Firestone to evaluate new IndyCar street course tyres in Sebring test

Firestone will evaluate new street course tyres at Sebring next week that could be introduced in the IndyCar series as soon as July's Toronto race

Firestone to evaluate new IndyCar street course tyres in Sebring test

Based on feedback from drivers over several seasons, Firestone has sought to increase the gap in durability between its primary tyre and the softer alternate that offers more grip but has a higher rate of degradation.

The manufacturer has now committed to testing four different street course compounds with AJ Foyt Racing's Tony Kanaan and Graham Rahal (Rahal Letterman Lanigan Racing) at Sebring on February 26, as the new for 2018 aerokit is expected to induce a higher rate of degradation.

A significant reduction in downforce on the new aerokit means less lateral load is put through the tyres, but cars are more likely to skate across the track surface, causing a greater rate of wear.

Cara Adams, Firestone's chief engineer and manager of race tyre development, told Autosport: "We're testing four different street course compounds to try a few different things.

"One is to try and limit the amount of drop-off on the primaries for tracks like Detroit and Toronto, tracks where there are different surfaces. You have a lot of concrete in addition to the asphalt.

"We're looking to see if we can find a primary tyre that is more endurable over an entire stint.

"Some may be in the range of what a primary would be and some may be a little softer, could be used as either a primary or an alternate, depending on what we see from the test results."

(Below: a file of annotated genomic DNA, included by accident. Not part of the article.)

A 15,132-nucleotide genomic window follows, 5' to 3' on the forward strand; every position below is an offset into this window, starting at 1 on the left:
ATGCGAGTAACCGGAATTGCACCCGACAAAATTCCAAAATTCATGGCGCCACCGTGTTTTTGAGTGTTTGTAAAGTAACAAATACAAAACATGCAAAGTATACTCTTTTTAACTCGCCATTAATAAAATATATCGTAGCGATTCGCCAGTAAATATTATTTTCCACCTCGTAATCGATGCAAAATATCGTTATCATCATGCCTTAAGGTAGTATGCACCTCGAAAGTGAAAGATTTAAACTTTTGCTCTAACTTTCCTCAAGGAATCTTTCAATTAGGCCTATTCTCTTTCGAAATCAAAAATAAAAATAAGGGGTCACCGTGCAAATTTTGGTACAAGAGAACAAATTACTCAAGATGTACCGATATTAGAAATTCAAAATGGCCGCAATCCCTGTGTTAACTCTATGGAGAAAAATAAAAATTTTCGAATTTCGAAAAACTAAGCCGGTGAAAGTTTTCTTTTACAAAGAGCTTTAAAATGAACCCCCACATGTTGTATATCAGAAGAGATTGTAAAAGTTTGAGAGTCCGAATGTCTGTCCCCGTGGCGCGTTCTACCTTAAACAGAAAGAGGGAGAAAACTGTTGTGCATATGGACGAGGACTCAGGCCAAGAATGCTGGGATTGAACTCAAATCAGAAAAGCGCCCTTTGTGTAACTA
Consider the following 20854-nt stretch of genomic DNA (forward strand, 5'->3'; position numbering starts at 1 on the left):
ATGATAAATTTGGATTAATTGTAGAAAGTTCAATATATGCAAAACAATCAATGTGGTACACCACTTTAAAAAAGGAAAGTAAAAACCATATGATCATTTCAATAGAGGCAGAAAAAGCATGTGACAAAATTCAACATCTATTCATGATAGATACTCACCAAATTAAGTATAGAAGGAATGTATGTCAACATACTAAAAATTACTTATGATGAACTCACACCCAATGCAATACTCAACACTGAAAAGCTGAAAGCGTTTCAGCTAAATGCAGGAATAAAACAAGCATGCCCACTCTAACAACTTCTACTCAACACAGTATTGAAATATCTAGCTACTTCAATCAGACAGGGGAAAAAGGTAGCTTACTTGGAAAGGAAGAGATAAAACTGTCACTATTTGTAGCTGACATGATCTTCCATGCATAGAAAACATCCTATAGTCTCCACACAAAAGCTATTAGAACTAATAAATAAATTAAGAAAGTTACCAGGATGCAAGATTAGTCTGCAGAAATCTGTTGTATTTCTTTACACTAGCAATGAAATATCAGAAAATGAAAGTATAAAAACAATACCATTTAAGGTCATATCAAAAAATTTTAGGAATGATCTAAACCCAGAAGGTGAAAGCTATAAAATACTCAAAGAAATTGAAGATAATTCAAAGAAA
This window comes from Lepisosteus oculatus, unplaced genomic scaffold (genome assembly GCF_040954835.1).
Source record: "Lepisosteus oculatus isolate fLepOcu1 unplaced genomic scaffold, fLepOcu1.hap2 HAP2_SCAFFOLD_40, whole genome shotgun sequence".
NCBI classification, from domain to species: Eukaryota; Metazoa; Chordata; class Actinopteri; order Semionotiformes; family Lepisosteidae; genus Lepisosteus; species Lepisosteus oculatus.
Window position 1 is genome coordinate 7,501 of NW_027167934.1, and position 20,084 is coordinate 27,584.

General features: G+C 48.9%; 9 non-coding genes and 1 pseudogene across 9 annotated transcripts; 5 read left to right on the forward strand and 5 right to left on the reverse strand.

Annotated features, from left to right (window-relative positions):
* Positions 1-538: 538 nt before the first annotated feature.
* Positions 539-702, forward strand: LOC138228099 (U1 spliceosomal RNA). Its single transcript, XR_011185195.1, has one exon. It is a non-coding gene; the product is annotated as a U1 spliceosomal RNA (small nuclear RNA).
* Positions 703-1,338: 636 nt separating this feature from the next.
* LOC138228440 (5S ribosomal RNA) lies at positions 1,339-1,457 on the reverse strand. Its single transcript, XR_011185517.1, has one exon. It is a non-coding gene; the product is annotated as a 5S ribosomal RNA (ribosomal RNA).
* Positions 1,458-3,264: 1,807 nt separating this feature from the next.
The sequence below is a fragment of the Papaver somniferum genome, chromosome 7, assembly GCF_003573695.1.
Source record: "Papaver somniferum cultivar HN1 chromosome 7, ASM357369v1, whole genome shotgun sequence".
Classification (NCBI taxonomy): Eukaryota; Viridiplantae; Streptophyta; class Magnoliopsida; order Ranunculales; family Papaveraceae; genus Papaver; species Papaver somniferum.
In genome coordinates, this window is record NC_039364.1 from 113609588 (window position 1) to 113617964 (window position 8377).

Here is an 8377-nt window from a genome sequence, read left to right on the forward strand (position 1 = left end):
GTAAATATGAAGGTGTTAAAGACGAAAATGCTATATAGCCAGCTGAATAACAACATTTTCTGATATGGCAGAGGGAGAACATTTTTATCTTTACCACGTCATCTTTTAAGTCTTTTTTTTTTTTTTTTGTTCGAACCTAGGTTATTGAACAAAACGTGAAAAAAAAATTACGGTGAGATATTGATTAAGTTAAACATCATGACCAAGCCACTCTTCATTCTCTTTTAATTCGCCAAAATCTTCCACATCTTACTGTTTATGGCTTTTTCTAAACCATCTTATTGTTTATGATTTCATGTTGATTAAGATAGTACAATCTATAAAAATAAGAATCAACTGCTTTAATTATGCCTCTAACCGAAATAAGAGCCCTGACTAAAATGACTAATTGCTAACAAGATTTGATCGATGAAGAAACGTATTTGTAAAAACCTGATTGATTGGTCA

While Firestone intends to introduce a new rain tyre at the Detroit double header in June, the new street course tyre would not come in until mid-July at the earliest.

"The earliest we might use them is Toronto," said Adams, "but it depends on what feedback we get from the first race of the year regarding current tyres. The introduction may wait until 2019.

"We'd like to see how the current tyres run in the first and second street course races of the season - St Petersburg and Long Beach.

"Based on our own data and feedback from those two events, along with what we learn at Sebring, we can then decide what we introduce and when."

There are only four street course venues on the 17-race IndyCar calendar, with Toronto the last of those.

Adams added Firestone would ensure neither Rahal or Foyt gained an advantage from its drivers being the first to experience the new rubber.

"It's written into the rulebook that we can only test with a single team twice," said Adams.

"If it's something like an alternate compound, we won't tell the teams that tested it which specific compound we've gone for.

"So they'll have tried several and won't know any sooner than the other teams which one of them we chose to put into production."

Carlin will share the Sebring track with Firestone next Monday, with other cars joining over the following two days.

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